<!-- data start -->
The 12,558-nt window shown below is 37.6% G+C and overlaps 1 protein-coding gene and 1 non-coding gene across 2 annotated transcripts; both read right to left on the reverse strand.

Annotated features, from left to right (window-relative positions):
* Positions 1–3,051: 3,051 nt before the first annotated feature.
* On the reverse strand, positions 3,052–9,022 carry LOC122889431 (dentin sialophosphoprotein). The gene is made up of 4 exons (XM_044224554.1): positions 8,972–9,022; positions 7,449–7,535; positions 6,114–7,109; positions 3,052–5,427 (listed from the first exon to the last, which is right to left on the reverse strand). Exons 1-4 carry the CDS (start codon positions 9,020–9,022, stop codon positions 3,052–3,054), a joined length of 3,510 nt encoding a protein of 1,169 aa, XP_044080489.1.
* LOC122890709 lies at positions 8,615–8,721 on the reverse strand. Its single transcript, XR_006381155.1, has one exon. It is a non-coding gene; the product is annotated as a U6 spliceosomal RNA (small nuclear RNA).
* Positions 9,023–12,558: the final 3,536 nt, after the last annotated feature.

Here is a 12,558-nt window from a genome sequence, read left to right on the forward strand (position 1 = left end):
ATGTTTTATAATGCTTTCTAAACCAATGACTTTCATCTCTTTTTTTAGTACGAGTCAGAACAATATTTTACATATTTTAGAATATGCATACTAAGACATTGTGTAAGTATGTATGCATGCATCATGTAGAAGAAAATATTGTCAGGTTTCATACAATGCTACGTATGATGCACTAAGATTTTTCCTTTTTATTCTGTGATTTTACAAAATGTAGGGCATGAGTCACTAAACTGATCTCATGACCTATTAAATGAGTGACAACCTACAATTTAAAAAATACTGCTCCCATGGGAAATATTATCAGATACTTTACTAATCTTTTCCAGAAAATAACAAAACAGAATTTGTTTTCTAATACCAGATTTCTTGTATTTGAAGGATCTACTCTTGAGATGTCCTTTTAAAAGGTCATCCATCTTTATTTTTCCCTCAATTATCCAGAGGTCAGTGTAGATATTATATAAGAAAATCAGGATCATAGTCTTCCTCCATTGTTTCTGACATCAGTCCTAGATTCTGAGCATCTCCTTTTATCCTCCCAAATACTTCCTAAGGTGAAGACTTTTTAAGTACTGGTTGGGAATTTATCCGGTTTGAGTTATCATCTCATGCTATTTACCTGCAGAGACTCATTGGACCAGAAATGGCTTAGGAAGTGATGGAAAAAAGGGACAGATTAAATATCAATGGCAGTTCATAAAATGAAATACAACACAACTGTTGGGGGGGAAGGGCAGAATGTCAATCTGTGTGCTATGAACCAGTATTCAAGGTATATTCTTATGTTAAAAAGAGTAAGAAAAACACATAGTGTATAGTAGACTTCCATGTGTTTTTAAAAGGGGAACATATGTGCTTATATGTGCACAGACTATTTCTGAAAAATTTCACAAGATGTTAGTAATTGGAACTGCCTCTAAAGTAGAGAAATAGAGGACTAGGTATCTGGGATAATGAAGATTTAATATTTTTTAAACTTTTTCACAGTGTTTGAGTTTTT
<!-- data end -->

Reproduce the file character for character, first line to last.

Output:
The 12,558-nt window shown below is 37.6% G+C and overlaps 1 protein-coding gene and 1 non-coding gene across 2 annotated transcripts; both read right to left on the reverse strand.

Annotated features, from left to right (window-relative positions):
* Positions 1–3,051: 3,051 nt before the first annotated feature.
* On the reverse strand, positions 3,052–9,022 carry LOC122889431 (dentin sialophosphoprotein). The gene is made up of 4 exons (XM_044224554.1): positions 8,972–9,022; positions 7,449–7,535; positions 6,114–7,109; positions 3,052–5,427 (listed from the first exon to the last, which is right to left on the reverse strand). Exons 1-4 carry the CDS (start codon positions 9,020–9,022, stop codon positions 3,052–3,054), a joined length of 3,510 nt encoding a protein of 1,169 aa, XP_044080489.1.
* LOC122890709 lies at positions 8,615–8,721 on the reverse strand. Its single transcript, XR_006381155.1, has one exon. It is a non-coding gene; the product is annotated as a U6 spliceosomal RNA (small nuclear RNA).
* Positions 9,023–12,558: the final 3,536 nt, after the last annotated feature.

Here is a 12,558-nt window from a genome sequence, read left to right on the forward strand (position 1 = left end):
ATGTTTTATAATGCTTTCTAAACCAATGACTTTCATCTCTTTTTTTAGTACGAGTCAGAACAATATTTTACATATTTTAGAATATGCATACTAAGACATTGTGTAAGTATGTATGCATGCATCATGTAGAAGAAAATATTGTCAGGTTTCATACAATGCTACGTATGATGCACTAAGATTTTTCCTTTTTATTCTGTGATTTTACAAAATGTAGGGCATGAGTCACTAAACTGATCTCATGACCTATTAAATGAGTGACAACCTACAATTTAAAAAATACTGCTCCCATGGGAAATATTATCAGATACTTTACTAATCTTTTCCAGAAAATAACAAAACAGAATTTGTTTTCTAATACCAGATTTCTTGTATTTGAAGGATCTACTCTTGAGATGTCCTTTTAAAAGGTCATCCATCTTTATTTTTCCCTCAATTATCCAGAGGTCAGTGTAGATATTATATAAGAAAATCAGGATCATAGTCTTCCTCCATTGTTTCTGACATCAGTCCTAGATTCTGAGCATCTCCTTTTATCCTCCCAAATACTTCCTAAGGTGAAGACTTTTTAAGTACTGGTTGGGAATTTATCCGGTTTGAGTTATCATCTCATGCTATTTACCTGCAGAGACTCATTGGACCAGAAATGGCTTAGGAAGTGATGGAAAAAAGGGACAGATTAAATATCAATGGCAGTTCATAAAATGAAATACAACACAACTGTTGGGGGGGAAGGGCAGAATGTCAATCTGTGTGCTATGAACCAGTATTCAAGGTATATTCTTATGTTAAAAAGAGTAAGAAAAACACATAGTGTATAGTAGACTTCCATGTGTTTTTAAAAGGGGAACATATGTGCTTATATGTGCACAGACTATTTCTGAAAAATTTCACAAGATGTTAGTAATTGGAACTGCCTCTAAAGTAGAGAAATAGAGGACTAGGTATCTGGGATAATGAAGATTTAATATTTTTTAAACTTTTTCACAGTGTTTGAGTTTTT